I can't believe it took me two trips and more than three months on Lanzarote to finally snorkel around the Telamon wreck in Arrecife's industrial zone. These are basically all my favourite things, so what was I thinking not going there on my first day??
The Telamon struck leak in 1981 during a storm about a mile northeast of the port of Arrecife.
From there it was towed off by a tuna vessel, to make sure it didn't block the harbour. There it sank to the ground and is still remaining in the same position more than 40 years later.
The wreck visible today is just the rear part of the vessel. Originally it had a total length of 140 meters, but a storm broke it in two parts.
So on my second trip to the island I finally dragged Daniel to the Telamon, also known under the much cooler name of Barca Fantasma “Ghost ship”. We drove into the harbour of Las Marmoles, between Arrecife and Costa Teguise, where we spotted the ship right away. Straight off the main road there was a dirt patch between the street and the shore where we parked and we simply walked into the water from there.
We had heard, that it is forbidden to snorkel there, so we didn't wear wet suits trying make it less obvious. According to a sign on the beach, diving INTO the vessel is not allowed, but it didn't say anything about swimming around it. Also there were yellow buoys around the wreck, so I'd assume that it's fine to go until there.
Shivering we made our way into the water. There is actually a sandy patch, so if it wasn't for the main road on one side and a buzzing power plant (?) on the other, this could be a nice beach. Although we were inside the harbour, the water was just as clear as in Puerto del Carmen.
The wreck lies about 200m from the shore (depending on the tide) and although there was a bit of a current it was an easy swim there.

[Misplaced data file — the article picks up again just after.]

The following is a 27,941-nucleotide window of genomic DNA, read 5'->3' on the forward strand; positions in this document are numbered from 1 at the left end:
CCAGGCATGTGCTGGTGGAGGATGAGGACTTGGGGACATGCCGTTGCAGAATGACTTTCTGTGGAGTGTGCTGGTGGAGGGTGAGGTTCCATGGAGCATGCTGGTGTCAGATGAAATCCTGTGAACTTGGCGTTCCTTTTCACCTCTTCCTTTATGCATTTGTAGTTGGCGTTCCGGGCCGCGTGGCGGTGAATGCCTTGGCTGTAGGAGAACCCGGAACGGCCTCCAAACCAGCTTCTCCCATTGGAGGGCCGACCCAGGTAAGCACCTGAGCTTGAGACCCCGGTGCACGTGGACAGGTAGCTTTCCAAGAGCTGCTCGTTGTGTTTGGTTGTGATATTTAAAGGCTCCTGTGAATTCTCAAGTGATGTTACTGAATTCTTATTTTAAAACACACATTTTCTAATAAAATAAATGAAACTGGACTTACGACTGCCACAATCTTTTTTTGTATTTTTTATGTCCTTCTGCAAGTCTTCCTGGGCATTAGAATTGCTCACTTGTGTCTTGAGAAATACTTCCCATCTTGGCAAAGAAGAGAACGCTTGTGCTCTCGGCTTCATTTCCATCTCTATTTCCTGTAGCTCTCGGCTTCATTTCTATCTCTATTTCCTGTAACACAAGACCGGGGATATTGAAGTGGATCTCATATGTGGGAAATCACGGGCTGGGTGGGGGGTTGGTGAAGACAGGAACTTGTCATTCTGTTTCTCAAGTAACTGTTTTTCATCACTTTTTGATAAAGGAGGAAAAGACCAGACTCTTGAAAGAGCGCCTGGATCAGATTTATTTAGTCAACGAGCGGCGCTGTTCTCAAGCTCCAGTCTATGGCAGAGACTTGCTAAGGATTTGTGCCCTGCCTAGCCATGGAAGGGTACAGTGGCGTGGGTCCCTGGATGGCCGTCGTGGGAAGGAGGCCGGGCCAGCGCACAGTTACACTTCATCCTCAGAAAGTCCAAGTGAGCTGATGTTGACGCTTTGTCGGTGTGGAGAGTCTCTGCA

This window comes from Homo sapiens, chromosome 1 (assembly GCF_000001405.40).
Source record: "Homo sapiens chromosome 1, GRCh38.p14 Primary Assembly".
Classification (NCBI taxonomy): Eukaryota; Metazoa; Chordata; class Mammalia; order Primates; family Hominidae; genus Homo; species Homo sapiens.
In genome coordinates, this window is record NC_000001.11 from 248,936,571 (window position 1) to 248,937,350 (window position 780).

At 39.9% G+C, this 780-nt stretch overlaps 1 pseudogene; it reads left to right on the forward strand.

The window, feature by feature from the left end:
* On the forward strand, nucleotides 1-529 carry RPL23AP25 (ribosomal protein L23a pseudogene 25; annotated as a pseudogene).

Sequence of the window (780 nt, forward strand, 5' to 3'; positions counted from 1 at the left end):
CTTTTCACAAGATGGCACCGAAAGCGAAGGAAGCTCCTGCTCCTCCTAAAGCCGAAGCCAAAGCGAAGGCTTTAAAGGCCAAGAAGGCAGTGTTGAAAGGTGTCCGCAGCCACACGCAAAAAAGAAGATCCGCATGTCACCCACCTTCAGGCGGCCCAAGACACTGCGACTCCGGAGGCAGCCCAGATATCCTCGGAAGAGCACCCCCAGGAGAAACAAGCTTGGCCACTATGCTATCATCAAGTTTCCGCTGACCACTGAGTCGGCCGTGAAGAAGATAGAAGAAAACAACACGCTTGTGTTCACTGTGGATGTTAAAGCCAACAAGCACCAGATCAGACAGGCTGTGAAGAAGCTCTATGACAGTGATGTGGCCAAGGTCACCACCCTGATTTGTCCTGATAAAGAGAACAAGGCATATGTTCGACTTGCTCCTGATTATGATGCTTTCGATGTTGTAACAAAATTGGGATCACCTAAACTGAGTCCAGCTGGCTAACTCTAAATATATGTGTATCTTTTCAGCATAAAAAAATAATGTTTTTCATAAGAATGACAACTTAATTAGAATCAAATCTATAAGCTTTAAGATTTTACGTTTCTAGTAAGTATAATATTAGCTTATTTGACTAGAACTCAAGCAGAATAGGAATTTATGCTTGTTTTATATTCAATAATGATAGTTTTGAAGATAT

From up close, the boat was so much bigger than I thought and the rusty broken-off ribs really worked well for the name “ghost ship”. We could have easily swum through there to see the main hall from inside, but it didn't feel safe to swim between all these sharp edges. So we remained outside and swam around. The front looks kinda intact, the sides have big holes and the entire rare is broken off. The second half of the boat wasn't visible.
I've heard stories about squatters who inhabited the boat for a while. Treading water right in front of it, I was jealous. The inside must have at least 50 rooms, there is a giant deck in the front and even a view point like in the movies. With a tiny rowing boat, it must be easily accessible. A pirate's dream.
It is being considered to dismantle the wreck at some point, to make sure it doesn't dissolve into the ocean. So you better get there quickly.
How to get there
The wreck lies in a bay between Arrecife and Costa Teguise and is easily accessible by car. Just drive out of Arrecife on Ctra. las Calettas and you will see the ship right from the street. You can simply drive on the dirt road right in front of the bay and park there.
What do i need?
We went in late February without a wet suit. I was doable, but quite cold. We'd definitely recommend fins, as the current was quite strong and you don't want to get pushed against the rusty vessel.
Is it legal?
Yes! According to the sign on the beach it's not allowed to dive into the wreck, but going around it seems to be fine.